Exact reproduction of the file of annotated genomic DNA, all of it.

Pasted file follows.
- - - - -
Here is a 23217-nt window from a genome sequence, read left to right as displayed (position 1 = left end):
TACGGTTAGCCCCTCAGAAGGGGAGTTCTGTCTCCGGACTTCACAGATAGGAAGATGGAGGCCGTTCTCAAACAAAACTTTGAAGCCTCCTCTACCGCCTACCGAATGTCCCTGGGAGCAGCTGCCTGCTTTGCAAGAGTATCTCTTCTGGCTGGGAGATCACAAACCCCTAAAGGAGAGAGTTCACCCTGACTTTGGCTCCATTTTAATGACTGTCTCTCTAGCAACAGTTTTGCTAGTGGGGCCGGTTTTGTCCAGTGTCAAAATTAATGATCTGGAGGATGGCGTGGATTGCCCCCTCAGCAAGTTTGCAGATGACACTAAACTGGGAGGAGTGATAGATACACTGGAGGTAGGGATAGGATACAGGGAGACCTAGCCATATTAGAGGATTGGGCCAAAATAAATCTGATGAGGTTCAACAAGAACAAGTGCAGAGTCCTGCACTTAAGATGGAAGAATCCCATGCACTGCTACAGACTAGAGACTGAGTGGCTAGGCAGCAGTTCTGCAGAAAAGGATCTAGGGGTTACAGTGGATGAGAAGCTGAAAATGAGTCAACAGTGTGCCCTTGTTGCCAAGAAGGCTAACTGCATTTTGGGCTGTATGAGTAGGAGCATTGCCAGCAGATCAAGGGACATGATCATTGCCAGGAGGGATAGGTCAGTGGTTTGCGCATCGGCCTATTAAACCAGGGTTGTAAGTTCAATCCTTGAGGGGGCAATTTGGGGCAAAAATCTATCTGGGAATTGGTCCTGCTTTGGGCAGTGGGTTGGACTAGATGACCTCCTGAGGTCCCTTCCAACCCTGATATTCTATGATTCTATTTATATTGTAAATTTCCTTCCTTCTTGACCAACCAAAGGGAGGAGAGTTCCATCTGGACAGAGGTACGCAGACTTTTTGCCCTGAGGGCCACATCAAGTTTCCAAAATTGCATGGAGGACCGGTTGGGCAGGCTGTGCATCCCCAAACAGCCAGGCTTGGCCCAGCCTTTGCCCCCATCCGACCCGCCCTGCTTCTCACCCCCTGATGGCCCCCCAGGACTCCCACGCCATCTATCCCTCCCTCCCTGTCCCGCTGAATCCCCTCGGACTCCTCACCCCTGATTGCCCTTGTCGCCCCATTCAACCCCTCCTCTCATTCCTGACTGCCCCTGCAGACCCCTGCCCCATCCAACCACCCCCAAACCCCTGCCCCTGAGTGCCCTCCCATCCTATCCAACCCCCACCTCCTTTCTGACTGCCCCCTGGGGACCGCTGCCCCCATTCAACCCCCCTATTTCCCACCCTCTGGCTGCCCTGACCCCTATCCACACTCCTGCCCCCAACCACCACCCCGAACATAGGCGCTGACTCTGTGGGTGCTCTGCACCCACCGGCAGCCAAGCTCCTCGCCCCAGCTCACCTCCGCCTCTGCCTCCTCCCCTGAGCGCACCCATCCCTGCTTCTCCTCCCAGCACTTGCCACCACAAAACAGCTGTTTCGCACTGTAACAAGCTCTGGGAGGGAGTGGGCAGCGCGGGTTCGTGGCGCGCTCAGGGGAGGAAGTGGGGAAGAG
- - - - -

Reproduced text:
Here is a 23217-nt window from a genome sequence, read left to right as displayed (position 1 = left end):
TACGGTTAGCCCCTCAGAAGGGGAGTTCTGTCTCCGGACTTCACAGATAGGAAGATGGAGGCCGTTCTCAAACAAAACTTTGAAGCCTCCTCTACCGCCTACCGAATGTCCCTGGGAGCAGCTGCCTGCTTTGCAAGAGTATCTCTTCTGGCTGGGAGATCACAAACCCCTAAAGGAGAGAGTTCACCCTGACTTTGGCTCCATTTTAATGACTGTCTCTCTAGCAACAGTTTTGCTAGTGGGGCCGGTTTTGTCCAGTGTCAAAATTAATGATCTGGAGGATGGCGTGGATTGCCCCCTCAGCAAGTTTGCAGATGACACTAAACTGGGAGGAGTGATAGATACACTGGAGGTAGGGATAGGATACAGGGAGACCTAGCCATATTAGAGGATTGGGCCAAAATAAATCTGATGAGGTTCAACAAGAACAAGTGCAGAGTCCTGCACTTAAGATGGAAGAATCCCATGCACTGCTACAGACTAGAGACTGAGTGGCTAGGCAGCAGTTCTGCAGAAAAGGATCTAGGGGTTACAGTGGATGAGAAGCTGAAAATGAGTCAACAGTGTGCCCTTGTTGCCAAGAAGGCTAACTGCATTTTGGGCTGTATGAGTAGGAGCATTGCCAGCAGATCAAGGGACATGATCATTGCCAGGAGGGATAGGTCAGTGGTTTGCGCATCGGCCTATTAAACCAGGGTTGTAAGTTCAATCCTTGAGGGGGCAATTTGGGGCAAAAATCTATCTGGGAATTGGTCCTGCTTTGGGCAGTGGGTTGGACTAGATGACCTCCTGAGGTCCCTTCCAACCCTGATATTCTATGATTCTATTTATATTGTAAATTTCCTTCCTTCTTGACCAACCAAAGGGAGGAGAGTTCCATCTGGACAGAGGTACGCAGACTTTTTGCCCTGAGGGCCACATCAAGTTTCCAAAATTGCATGGAGGACCGGTTGGGCAGGCTGTGCATCCCCAAACAGCCAGGCTTGGCCCAGCCTTTGCCCCCATCCGACCCGCCCTGCTTCTCACCCCCTGATGGCCCCCCAGGACTCCCACGCCATCTATCCCTCCCTCCCTGTCCCGCTGAATCCCCTCGGACTCCTCACCCCTGATTGCCCTTGTCGCCCCATTCAACCCCTCCTCTCATTCCTGACTGCCCCTGCAGACCCCTGCCCCATCCAACCACCCCCAAACCCCTGCCCCTGAGTGCCCTCCCATCCTATCCAACCCCCACCTCCTTTCTGACTGCCCCCTGGGGACCGCTGCCCCCATTCAACCCCCCTATTTCCCACCCTCTGGCTGCCCTGACCCCTATCCACACTCCTGCCCCCAACCACCACCCCGAACATAGGCGCTGACTCTGTGGGTGCTCTGCACCCACCGGCAGCCAAGCTCCTCGCCCCAGCTCACCTCCGCCTCTGCCTCCTCCCCTGAGCGCACCCATCCCTGCTTCTCCTCCCAGCACTTGCCACCACAAAACAGCTGTTTCGCACTGTAACAAGCTCTGGGAGGGAGTGGGCAGCGCGGGTTCGTGGCGCGCTCAGGGGAGGAAGTGGGGAAGAG